Sunday, June 17, 2012

The FATHER of Skeldon is gone.


Today, the father of Skeldon has passed on. I am sure there is, but I do not know many people in Skeldon who are 95 years young and still move about like Jamna Persaud Singh.

Showing the boys how it's done.

I remembered him as a high voice, loud, stalwart of a man. Walking into his work shop at the head of Kingston Rd, #79 Village, there was no doubt who was in charge. He made boys into men. There are stories that many of his apprentices would tell about accidents in their pants when he spoke to them. His complete knowledge of ANYTHING mechanical was impeccable.

Uncle Jamna and my grandfather, Uncle Phil, were buddy friends. During his time of many years as a hire car driver, my grandfather utilized the many functions of Uncle Jamna's workshop. I would take several pieces of work and Uncle Jamna, being the loving caring man he was would immediately pull me into his greasy arms with a hug. "Bai, a weh dah old man deh?" He would normally charge us a small fee or none at all. Of course in those days when the "Old bais" them get together was a whole 'nother story. During those times, Uncle Jamna was the owner of Ambassor Inn and Bar at Springlands. After hours of debate and gallons of liquor, the two old bais would come to our home. Pow, pow. He would let a few rounds off in the air, just to announce that they were home. Really, we could not hear the loud old cars and loud inebriated old mouths right in front of the house. But that was signature JPSingh.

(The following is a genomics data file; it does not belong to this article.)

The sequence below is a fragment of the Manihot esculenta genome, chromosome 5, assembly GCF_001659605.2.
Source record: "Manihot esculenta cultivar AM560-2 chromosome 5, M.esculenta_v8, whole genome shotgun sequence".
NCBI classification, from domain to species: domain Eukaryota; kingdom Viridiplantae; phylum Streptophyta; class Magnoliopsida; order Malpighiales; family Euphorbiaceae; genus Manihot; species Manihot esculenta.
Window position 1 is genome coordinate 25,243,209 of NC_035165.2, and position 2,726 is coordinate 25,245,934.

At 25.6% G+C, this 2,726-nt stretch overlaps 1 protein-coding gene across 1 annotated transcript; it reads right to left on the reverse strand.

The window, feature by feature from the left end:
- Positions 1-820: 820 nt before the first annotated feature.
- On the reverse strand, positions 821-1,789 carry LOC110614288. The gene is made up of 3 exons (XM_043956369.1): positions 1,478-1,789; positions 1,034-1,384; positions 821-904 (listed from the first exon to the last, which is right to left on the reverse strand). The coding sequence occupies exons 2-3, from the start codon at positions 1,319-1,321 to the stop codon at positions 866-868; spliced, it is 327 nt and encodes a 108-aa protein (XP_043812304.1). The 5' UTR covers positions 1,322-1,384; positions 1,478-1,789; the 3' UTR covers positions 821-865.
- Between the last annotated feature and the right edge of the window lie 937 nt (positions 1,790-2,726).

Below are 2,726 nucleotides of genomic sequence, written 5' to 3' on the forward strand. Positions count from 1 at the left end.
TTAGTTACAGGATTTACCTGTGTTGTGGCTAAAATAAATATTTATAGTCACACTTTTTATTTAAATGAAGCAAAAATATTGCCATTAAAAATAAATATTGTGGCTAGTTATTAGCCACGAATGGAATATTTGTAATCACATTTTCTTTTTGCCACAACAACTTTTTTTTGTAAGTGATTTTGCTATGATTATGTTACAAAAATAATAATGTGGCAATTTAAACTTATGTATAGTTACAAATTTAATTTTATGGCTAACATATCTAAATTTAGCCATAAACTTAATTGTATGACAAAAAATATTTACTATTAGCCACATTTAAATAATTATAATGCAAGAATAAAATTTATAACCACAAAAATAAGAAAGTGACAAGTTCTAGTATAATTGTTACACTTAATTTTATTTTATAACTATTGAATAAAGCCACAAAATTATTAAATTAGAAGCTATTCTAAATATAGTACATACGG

Last year March I went back to Guyana after 20 yrs. I met Uncle Jamna at a funeral wake. He was playing dominoes. I slipped into the seat next to him and asked, "Do you remember me?" He looked at me and smiled. Slapped a domino on the table with the vigor of a 15 year old school boy. Then turned fully to face me. He took my shoulders in both of his bony hands and stared into my eyes. Under his bushy eyebrows his eyes softened, " You are old Khedaroo, grand son!" There was that old familiar hug, raspy old voice, and greasy smell. He remembered me.

This is the memory of Jamna Persaud Singh, that will forever itch into my brain, like it was a from his engraving machine. This is how he was to the entire community. Many times I saw this same embrace and hug, same raspy voice, same love for his community. While most of his children, grand, and great grand children are all overseas he choose to stay in Skeldon and work in his workshop until the day he passed. You, sir, distinguish gentleman of noble ancient being, straw hat off to you. I can hear the glasses click as you meet your old friend. Where ever you both are, Happy Father's Day to fathers of Skeldon pass.